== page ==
Foreign language competences in Europe

Year: 2012

Author: Leban, Tina Rutar, Pizorn, Karment, Mlekuz, Ana, Perse, Tina Vrsnik

Type of paper: Abstract refereed

Abstract:

Learning and teaching foreign languages is becoming more important every day not only for countries with less widely spoken languages but also for countries which languages dominate and guide the world's economy, science, research and trading. The European Survey on Language Competences (ESLC) was established to provide participating countries with comparative data on foreign language competence and insights into good practice in language learning. Advisory Board comprising representatives of all EU Member States and the Council of Europe provided strong support for the European Commission throughout the process of developing and implementing the survey. Fourteen European countries took part in the survey.

In 2005 the European Commission outlined a detailed strategic approach for the ESLC based on the Common European Framework of Reference for Languages (CEFR). CEFR provides a common basis for the elaboration of language syllabuses, curriculum guidelines, examinations, textbooks, etc. across Europe. It describes in a comprehensive way what language learners have to learn to do in order to use a language for communication and what knowledge and skills they have to develop. The description also covers the cultural context in which language is set. The Framework de?nes levels of pro?ciency which allow learners' progress to be measured at each stage of learning and on a life-long basis.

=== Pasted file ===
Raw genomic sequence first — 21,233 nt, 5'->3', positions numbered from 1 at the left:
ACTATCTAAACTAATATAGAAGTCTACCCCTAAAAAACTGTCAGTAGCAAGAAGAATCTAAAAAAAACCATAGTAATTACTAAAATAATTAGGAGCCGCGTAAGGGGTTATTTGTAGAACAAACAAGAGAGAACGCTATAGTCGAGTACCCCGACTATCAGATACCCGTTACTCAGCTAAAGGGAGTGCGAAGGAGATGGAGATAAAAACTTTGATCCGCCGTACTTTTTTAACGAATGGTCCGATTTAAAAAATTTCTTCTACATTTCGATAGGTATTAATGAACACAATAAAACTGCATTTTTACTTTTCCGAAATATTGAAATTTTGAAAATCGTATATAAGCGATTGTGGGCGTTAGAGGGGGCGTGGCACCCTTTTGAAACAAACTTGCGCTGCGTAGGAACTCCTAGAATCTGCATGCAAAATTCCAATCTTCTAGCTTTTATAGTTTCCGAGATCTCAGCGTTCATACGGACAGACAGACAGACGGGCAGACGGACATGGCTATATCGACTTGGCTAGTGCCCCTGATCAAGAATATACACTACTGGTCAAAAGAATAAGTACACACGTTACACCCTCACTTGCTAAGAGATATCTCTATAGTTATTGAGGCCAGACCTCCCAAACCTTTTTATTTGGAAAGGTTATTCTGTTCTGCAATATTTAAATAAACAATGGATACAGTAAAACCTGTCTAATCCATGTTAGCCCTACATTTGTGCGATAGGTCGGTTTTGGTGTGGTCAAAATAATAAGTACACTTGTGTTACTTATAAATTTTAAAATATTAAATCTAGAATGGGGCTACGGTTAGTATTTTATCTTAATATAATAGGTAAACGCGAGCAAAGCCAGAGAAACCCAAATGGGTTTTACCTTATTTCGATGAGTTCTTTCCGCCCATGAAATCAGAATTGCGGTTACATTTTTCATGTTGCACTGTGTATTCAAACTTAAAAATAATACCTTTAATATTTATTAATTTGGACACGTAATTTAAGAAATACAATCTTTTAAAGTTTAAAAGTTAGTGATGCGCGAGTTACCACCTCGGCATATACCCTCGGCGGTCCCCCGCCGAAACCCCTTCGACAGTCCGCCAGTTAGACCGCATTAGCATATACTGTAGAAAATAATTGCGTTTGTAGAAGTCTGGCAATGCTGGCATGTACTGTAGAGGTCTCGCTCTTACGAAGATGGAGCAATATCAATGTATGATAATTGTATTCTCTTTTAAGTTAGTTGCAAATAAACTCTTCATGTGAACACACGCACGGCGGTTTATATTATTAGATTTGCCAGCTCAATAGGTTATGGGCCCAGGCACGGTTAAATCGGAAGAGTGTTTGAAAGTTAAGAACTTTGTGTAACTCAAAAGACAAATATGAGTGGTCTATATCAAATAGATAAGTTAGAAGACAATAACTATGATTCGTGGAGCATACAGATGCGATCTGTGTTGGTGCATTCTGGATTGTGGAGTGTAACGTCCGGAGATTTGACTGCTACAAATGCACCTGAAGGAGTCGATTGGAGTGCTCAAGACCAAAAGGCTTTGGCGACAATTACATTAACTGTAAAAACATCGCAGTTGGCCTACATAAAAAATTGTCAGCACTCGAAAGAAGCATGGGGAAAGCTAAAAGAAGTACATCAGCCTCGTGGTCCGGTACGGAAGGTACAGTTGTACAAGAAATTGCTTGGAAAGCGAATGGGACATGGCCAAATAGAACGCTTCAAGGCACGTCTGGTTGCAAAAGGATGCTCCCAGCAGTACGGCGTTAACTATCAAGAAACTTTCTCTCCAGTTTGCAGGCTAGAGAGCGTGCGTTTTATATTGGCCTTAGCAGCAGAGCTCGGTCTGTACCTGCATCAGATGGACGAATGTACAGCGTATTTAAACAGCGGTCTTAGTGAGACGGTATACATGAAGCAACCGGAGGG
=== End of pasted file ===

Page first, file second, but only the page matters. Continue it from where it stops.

Students (in the last year of lower secondary education ISCED2 or the second year of upper secondary education ISCED3) were tested in the two most widely taught foreign languages in their country chosen from the five tested languages: English, French, German, Italian and Spanish.  Each sampled student was tested in one language only. The language tests covered Listening, Reading and Writing Language Skills. Each student was assessed in two of these three skills. Each student also completed a Questionnaire about his home and school environment regarding foreign languages. The data from these questionnaires serve to identify environmental factors that have the largest effects on foreign language skills.

For the purposes of this paper different statistical analyses were conducted on the ESLC 2011 Databases. The presented findings and conclusions are based on correlation and regression analyses in R (The R Project in Statistical Computing) and SPSS (Statistical Package for the Social Sciences).

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